## Pythagorean Theorem

\begin{equation} \|u + v\|^{2} = \|u \|^{2} + \|v\|^{2} \end{equation}

if \(v\) and \(u\) are orthogonal vectors.

Proof:

## An Useful Orthogonal Decomposition

Suppose we have a vector \(u\), and another \(v\), both belonging to \(V\). We can decompose \(u\) as a sum of two vectors given a choice of \(v\): one a scalar multiple of \(v\), and another orthogonal to \(v\).

That is: we can write \(u = cv + w\), where \(c \in \mathbb{F}\) and \(w \in V\), such that \(\langle w,v \rangle = 0\).

Here’s how:

For nonzero \(v\)

\begin{equation} c = \frac{\langle u,v \rangle}{\|v\|^{2}} \end{equation}

and

\begin{equation} w = (u - cv) \end{equation}

We can show \(\langle w,v \rangle=0\) as follows:

\begin{align} \langle (u-cv), v \rangle &= \langle u,v \rangle - \langle cv, v \rangle \\ &= \langle u,v \rangle - c \langle v,v \rangle \\ &= \langle u,v \rangle - \frac{\langle u,v \rangle}{\|v\|^{2}} \langle v,v \rangle \\ &= \langle u,v \rangle - \frac{\langle u,v \rangle}{\|v\|^{2}} \|v\|^{2} \\ &= 0 \end{align}

## Cauchy-Schwartz Inequality

\begin{equation} | \langle u,v \rangle | \leq \|u\| \|v\| \end{equation}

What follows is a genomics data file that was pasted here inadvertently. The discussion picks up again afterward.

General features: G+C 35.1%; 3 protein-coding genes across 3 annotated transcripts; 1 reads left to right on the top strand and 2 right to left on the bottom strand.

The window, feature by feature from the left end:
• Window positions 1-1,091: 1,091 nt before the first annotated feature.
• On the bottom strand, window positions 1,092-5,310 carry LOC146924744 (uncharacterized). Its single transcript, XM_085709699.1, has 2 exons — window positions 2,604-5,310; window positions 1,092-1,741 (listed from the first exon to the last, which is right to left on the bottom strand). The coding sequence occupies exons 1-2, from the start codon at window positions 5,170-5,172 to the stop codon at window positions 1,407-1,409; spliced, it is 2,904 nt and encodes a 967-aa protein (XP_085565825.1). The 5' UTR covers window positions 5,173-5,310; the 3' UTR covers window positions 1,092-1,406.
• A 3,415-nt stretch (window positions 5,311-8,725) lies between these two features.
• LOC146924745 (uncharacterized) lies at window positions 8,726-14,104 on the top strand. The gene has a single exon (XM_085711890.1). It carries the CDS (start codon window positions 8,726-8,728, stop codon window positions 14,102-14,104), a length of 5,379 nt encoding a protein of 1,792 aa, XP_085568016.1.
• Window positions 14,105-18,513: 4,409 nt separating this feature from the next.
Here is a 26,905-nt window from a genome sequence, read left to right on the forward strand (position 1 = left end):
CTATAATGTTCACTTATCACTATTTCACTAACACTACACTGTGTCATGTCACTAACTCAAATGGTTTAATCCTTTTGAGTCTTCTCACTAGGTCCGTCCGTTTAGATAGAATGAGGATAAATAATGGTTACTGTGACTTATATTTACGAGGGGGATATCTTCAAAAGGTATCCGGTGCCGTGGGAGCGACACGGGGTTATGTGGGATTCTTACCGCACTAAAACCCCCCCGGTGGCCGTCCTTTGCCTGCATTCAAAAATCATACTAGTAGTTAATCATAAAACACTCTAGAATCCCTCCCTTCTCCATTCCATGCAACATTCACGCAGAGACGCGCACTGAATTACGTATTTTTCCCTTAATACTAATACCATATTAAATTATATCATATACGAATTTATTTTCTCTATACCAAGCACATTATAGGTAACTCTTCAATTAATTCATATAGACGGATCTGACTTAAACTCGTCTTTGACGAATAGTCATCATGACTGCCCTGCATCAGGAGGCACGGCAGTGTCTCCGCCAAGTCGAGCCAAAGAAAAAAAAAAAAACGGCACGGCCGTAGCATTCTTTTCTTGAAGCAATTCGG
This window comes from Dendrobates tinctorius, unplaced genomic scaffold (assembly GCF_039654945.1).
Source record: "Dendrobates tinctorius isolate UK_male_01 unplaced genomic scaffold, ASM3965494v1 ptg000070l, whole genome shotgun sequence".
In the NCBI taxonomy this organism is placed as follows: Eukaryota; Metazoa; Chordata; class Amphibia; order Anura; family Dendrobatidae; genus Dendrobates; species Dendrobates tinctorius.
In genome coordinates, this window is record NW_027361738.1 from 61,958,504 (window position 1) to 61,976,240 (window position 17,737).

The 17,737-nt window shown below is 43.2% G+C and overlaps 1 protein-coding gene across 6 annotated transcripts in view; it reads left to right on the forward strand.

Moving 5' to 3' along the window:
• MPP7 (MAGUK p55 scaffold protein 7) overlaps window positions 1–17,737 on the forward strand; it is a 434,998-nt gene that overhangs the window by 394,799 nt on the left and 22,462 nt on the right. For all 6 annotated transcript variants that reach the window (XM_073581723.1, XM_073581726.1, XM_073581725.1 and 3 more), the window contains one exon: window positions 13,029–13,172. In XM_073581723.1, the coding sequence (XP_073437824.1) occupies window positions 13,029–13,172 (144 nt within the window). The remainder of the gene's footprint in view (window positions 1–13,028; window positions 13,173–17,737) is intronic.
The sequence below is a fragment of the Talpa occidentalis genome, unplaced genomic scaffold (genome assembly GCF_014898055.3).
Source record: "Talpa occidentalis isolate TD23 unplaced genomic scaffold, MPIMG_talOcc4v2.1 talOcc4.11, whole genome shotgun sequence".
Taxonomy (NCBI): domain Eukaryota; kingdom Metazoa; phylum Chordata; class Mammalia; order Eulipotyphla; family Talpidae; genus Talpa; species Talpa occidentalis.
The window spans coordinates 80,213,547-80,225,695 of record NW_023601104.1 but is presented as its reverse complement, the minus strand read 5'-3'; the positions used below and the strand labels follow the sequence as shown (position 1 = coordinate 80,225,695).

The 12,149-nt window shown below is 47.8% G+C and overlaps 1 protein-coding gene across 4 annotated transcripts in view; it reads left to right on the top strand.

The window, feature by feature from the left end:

and the expression is an equality of each vector \(u,v\) is the scalar multiple of the other.

Proof:

Pick some set of \(v\) and \(u\) and write out the orthogonal decomposition we had outlined above:

\begin{equation} u = cv + w \end{equation}

Now, recall \(c = \frac{\langle u,v \rangle}{\|v\|^{2}}\). We now apply Pythagorean Theorem:

Now we just multiply \(\|v\|^{2}\) to both sides and take square roots.

If \(w = 0\) (i.e. \(v\) and \(w\) have no othogonal component, and therefore they are scalar multiples), then this would turn into an equality as desired.

## triangle inequality (vectors)

See also triangle inequality (complexes)

“The length of \(u+v\) is always less than the length of each \(u\) plus \(v\); the third side length is always shorter than the sum of both other sides’ lengths.”

\begin{equation} \|u\| + \|v\| \geq \|u+v\| \end{equation}

Notably, the two lines between \(2|\langle u,v \rangle|\) and \(2 \|u\| \|v\|\) holds because of the Cauchy-Schwartz Inequality.

This inequality becomes an equality if \(u\) and \(v\) are a **non-negative** multiple of the other.

## parallelogram equality

The sums of squared side lengths of a parallelogram is equal to the sum of the squares of the length of diagonals:

\begin{equation} \|u + v\|^{2} + \|u-v\|^{2} = 2(\|u\|^{2} + \|v\|^{2}) \end{equation}